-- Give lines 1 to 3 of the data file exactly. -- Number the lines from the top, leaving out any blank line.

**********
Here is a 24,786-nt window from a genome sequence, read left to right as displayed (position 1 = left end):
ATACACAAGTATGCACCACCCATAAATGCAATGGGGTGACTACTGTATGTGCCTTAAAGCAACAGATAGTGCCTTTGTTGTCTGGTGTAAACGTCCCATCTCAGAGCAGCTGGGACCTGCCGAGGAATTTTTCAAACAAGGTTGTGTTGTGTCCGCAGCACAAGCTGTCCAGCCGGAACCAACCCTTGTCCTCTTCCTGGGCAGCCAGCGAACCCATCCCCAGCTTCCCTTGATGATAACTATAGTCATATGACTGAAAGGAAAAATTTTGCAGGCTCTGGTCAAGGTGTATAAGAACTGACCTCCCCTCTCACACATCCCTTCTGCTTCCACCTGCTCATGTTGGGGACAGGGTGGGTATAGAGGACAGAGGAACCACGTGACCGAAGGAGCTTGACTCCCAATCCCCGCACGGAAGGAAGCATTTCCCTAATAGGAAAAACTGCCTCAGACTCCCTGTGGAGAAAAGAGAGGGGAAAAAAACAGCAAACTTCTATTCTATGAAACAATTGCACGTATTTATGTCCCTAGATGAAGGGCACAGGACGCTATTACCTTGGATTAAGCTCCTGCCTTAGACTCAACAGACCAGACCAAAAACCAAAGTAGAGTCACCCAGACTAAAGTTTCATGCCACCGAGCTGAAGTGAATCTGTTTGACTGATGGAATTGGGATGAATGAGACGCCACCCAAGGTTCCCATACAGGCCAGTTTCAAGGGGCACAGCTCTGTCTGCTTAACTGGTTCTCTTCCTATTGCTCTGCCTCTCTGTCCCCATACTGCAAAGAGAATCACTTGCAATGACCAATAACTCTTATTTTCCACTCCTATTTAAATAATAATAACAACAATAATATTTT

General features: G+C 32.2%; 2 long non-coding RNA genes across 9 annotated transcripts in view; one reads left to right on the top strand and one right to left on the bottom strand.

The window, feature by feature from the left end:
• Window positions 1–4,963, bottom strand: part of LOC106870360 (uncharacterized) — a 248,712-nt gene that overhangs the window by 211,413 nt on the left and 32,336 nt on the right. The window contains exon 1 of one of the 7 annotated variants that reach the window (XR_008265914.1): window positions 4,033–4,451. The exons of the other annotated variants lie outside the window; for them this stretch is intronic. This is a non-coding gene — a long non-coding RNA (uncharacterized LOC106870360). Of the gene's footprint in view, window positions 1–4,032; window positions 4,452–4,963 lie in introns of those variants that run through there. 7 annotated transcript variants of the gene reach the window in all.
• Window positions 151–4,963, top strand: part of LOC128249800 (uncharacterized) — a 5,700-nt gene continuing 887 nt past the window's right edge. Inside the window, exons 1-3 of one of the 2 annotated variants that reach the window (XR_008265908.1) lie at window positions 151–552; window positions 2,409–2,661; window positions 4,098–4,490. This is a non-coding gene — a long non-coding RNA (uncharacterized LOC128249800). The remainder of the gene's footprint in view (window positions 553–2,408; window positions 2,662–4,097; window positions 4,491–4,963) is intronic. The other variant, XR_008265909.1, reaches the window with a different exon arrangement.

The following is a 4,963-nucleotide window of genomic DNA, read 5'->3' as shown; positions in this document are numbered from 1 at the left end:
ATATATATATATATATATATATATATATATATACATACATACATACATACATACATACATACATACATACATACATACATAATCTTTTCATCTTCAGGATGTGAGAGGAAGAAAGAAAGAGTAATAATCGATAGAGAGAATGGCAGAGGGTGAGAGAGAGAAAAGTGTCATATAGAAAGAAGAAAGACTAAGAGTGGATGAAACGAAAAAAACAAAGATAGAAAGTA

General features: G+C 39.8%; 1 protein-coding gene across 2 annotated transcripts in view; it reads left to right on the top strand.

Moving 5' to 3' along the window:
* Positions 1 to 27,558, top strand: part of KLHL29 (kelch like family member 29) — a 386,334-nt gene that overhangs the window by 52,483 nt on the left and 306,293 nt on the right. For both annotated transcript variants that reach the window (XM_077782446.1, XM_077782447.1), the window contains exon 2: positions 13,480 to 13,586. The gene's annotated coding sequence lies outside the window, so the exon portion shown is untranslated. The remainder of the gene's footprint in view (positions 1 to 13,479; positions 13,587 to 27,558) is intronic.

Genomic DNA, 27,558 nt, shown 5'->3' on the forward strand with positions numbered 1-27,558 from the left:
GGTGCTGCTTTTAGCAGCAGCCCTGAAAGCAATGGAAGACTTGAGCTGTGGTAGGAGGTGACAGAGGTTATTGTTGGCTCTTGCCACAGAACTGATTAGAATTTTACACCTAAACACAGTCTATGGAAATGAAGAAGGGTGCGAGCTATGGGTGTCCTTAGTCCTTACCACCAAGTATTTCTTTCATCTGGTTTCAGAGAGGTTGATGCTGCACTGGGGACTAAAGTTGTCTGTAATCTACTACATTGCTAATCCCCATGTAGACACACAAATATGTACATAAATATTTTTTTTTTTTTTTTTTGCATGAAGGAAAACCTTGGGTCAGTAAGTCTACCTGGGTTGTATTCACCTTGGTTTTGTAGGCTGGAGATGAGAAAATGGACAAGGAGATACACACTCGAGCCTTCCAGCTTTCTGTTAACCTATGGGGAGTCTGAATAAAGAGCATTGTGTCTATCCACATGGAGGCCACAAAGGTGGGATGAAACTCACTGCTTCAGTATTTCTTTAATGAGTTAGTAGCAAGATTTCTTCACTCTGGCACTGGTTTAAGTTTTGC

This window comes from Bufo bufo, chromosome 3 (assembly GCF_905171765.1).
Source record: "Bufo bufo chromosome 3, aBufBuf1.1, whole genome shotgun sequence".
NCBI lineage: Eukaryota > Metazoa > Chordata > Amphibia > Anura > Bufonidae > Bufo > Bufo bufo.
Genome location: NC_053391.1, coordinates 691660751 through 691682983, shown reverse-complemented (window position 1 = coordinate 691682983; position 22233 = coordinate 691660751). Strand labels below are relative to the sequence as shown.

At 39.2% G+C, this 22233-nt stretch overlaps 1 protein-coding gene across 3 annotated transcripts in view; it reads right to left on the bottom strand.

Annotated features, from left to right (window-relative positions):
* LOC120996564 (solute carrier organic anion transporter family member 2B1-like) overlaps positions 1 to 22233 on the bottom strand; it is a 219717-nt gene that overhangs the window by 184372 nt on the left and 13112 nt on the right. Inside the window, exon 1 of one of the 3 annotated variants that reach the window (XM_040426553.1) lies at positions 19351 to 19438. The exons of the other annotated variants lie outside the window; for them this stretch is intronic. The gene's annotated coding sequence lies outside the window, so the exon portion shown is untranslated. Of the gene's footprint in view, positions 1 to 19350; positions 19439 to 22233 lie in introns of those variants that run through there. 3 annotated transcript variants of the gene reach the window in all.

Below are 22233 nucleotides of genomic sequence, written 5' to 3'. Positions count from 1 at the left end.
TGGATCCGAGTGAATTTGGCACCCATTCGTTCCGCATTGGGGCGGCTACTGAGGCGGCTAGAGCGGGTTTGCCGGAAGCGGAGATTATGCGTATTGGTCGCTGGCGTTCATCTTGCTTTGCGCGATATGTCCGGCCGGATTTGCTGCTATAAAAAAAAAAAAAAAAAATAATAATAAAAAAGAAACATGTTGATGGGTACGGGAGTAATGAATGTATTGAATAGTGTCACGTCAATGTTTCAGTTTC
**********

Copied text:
Here is a 24,786-nt window from a genome sequence, read left to right as displayed (position 1 = left end):
ATACACAAGTATGCACCACCCATAAATGCAATGGGGTGACTACTGTATGTGCCTTAAAGCAACAGATAGTGCCTTTGTTGTCTGGTGTAAACGTCCCATCTCAGAGCAGCTGGGACCTGCCGAGGAATTTTTCAAACAAGGTTGTGTTGTGTCCGCAGCACAAGCTGTCCAGCCGGAACCAACCCTTGTCCTCTTCCTGGGCAGCCAGCGAACCCATCCCCAGCTTCCCTTGATGATAACTATAGTCATATGACTGAAAGGAAAAATTTTGCAGGCTCTGGTCAAGGTGTATAAGAACTGACCTCCCCTCTCACACATCCCTTCTGCTTCCACCTGCTCATGTTGGGGACAGGGTGGGTATAGAGGACAGAGGAACCACGTGACCGAAGGAGCTTGACTCCCAATCCCCGCACGGAAGGAAGCATTTCCCTAATAGGAAAAACTGCCTCAGACTCCCTGTGGAGAAAAGAGAGGGGAAAAAAACAGCAAACTTCTATTCTATGAAACAATTGCACGTATTTATGTCCCTAGATGAAGGGCACAGGACGCTATTACCTTGGATTAAGCTCCTGCCTTAGACTCAACAGACCAGACCAAAAACCAAAGTAGAGTCACCCAGACTAAAGTTTCATGCCACCGAGCTGAAGTGAATCTGTTTGACTGATGGAATTGGGATGAATGAGACGCCACCCAAGGTTCCCATACAGGCCAGTTTCAAGGGGCACAGCTCTGTCTGCTTAACTGGTTCTCTTCCTATTGCTCTGCCTCTCTGTCCCCATACTGCAAAGAGAATCACTTGCAATGACCAATAACTCTTATTTTCCACTCCTATTTAAATAATAATAACAACAATAATATTTT

General features: G+C 32.2%; 2 long non-coding RNA genes across 9 annotated transcripts in view; one reads left to right on the top strand and one right to left on the bottom strand.